The rupture and the decision are therefore historic for German capital. There is no doubt that German economic power will enable it to rapidly acquire a substantial military force that will allow it to hold the imperialist rank that history has endowed it with and, at the same time, deprived it of because of the two World Wars. This German rearmament already raises a number of questions, new contradictions: what will be Germany’s place in NATO and vis-à-vis NATO? There is little doubt that this decision will push to resolve the dilemma of NATO or European strategic autonomy, as desired and pushed by France. Which choice of arms industry, European or American? What is the respective place of the German and French arms industries – to name but two – in European preparation for generalized war? What about the European programs, mainly German-French, of fighter aircraft and tanks of the future – the SCAF and MGCS programs? And finally, German rearmament will not fail to raise the question of the development of its own nuclear weapon, which no one doubts it will be able to acquire very quickly. The announced rearmament of Germany, if it were to be confirmed, would inevitably raise the prospect of an imperialist pole autonomous from the United States and therefore, in the long term, a rival to the latter.

From the point of view of the configuration of imperialist alignments and polarization determined and fed by the perspective of generalized war, the return of war to Europe and German rearmament put Europe back at the heart of the world situation, both on the imperialist level and in terms of the class struggle. For it is primarily the proletariat in Germany that will pay for the new imperialist and military policy of its bourgeoisie.

7) The European proletariat and war

"A real economic isolation of Russia will inevitably provoke in return a rise in inflation, a fall in growth, disturbances on the financial markets. (...) The truth must be told to European public opinion. (...) To think that we can influence Russia without sacrifices is an illusion. While the Ukrainian army, leaders and civilians are putting up heroic resistance to the Russian invader, the time has come for European political leaders to clearly face up to the price of solidarity and to prepare public opinion for it." (Le Monde, editorial of February 26th 2022)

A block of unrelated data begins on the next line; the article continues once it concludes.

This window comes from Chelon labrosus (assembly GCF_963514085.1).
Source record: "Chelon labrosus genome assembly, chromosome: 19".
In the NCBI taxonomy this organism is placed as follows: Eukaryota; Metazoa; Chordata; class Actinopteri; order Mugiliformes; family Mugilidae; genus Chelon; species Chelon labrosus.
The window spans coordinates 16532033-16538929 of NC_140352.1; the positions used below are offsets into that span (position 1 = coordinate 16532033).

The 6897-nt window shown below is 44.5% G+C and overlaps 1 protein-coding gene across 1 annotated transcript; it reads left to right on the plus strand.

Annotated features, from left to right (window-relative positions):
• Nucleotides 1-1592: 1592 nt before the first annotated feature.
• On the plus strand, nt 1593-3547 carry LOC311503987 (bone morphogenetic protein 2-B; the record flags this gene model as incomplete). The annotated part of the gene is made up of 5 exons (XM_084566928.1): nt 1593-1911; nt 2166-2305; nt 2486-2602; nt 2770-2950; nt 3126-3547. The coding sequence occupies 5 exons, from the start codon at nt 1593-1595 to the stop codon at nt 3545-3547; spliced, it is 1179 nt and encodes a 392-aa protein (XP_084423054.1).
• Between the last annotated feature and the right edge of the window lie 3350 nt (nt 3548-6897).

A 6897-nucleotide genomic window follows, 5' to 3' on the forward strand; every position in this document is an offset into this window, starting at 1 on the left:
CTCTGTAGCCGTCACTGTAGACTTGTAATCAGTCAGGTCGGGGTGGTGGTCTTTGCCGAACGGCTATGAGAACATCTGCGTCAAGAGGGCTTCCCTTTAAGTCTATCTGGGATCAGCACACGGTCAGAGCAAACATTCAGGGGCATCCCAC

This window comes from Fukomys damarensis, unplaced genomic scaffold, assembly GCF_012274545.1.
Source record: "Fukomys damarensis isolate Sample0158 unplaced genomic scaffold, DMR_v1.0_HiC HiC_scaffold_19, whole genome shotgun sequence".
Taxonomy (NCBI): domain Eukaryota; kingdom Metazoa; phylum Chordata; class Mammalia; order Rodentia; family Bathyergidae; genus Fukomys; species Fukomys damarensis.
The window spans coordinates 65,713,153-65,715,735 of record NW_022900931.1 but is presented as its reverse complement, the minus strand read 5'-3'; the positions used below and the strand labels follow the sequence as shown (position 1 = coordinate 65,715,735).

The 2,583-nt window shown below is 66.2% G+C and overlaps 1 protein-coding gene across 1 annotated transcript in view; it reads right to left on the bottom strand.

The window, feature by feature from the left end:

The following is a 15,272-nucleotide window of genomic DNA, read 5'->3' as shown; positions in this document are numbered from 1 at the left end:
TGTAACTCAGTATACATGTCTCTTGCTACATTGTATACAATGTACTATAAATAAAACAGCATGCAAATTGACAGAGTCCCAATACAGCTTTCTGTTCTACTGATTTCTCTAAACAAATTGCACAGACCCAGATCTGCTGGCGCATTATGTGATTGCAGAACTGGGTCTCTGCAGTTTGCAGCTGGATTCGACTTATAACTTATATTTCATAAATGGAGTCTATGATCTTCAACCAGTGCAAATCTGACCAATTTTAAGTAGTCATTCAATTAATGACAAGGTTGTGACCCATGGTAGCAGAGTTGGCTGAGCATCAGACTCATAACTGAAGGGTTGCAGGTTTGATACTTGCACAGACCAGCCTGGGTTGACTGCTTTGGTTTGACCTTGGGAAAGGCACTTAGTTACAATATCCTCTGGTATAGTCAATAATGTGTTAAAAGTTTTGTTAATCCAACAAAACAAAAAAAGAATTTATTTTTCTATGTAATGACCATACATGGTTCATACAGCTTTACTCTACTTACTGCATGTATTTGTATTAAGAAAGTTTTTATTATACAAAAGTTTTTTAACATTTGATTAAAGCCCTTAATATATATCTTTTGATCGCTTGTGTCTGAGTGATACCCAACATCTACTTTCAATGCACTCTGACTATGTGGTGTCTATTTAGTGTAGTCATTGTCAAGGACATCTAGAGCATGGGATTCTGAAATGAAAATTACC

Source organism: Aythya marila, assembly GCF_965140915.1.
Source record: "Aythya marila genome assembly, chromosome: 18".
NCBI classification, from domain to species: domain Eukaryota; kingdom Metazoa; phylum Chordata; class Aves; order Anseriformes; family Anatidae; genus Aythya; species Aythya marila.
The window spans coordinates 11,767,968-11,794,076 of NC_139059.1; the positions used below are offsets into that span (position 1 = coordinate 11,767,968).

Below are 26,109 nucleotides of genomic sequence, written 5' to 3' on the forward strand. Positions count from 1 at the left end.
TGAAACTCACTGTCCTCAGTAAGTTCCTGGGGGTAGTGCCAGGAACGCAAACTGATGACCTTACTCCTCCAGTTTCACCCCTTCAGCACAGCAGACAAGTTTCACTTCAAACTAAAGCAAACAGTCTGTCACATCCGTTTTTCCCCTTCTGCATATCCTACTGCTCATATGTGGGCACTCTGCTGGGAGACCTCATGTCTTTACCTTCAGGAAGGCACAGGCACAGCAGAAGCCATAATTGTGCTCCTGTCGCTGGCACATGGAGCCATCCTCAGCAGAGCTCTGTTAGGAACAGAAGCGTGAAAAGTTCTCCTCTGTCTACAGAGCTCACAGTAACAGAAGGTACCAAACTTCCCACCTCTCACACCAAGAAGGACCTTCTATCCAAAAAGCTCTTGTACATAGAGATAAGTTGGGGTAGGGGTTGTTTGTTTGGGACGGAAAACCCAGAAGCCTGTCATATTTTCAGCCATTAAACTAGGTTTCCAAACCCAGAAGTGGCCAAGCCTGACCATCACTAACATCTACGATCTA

The bourgeoisie, in particular in these countries, will not be able to save itself, or avoid, confronting the working class frontally and massively. The announcement has already been made: the European proletariat will pay for this war, its consequences and implications, and therefore for those to come and to be prepared. The proletariat of Ukraine and Russia already pay it, including with their flesh. For the rest of the proletariat of Europe already struggling with the bill of the crisis, aggravated by the paralysis of the production linked to the periods of lock-down in front of the Covid, the war in Ukraine is going to be the occasion for the bourgeoisie to accentuate even more sacrifices, over-exploitation and misery in the name of solidarity with the “Ukrainian people”, to prevent any future aggression of Russia, “for the defense of democracy against the dictator Putin” and for national unity.

If the international proletariat is as much affected by the crisis and by the necessities of preparation for the war which are imposed on each national capital, the proletariat in Europe finds itself in the first line because of the war in Ukraine. What is at stake in the immediate situation? The very beginning of the dynamics of workers’ struggles against the effects of the crisis and the increase of the expenses of armament and infrastructures, concretizing itself by a growing inflation, the fall of real wages and the abyss of gigantic state deficits that it will be up to the proletariat to fill, will it be confirmed in front of the first consequences of the war, the increase of the prices of energy, therefore of the heating and the gasoline? Or will these first reactions be stifled by the shock and incredulity, if not terror, at the outbreak of war in Europe and the nuclear threats, then by the calls for national solidarity in times of war, including by the denunciation as unpatriotic, selfish, even terrorist, as it has been the case late November during the metal workers strike in Cadiz Spain? This is what is at stake in the immediate situation. In this sense, the question of war also plays directly on the class struggle. By doing so, as a factor of the immediate situation, it becomes also potentially a factor of proletarian consciousness and struggle. The war in Ukraine and its implications become an element of the massive confrontations between the classes that is on the agenda of the world situation.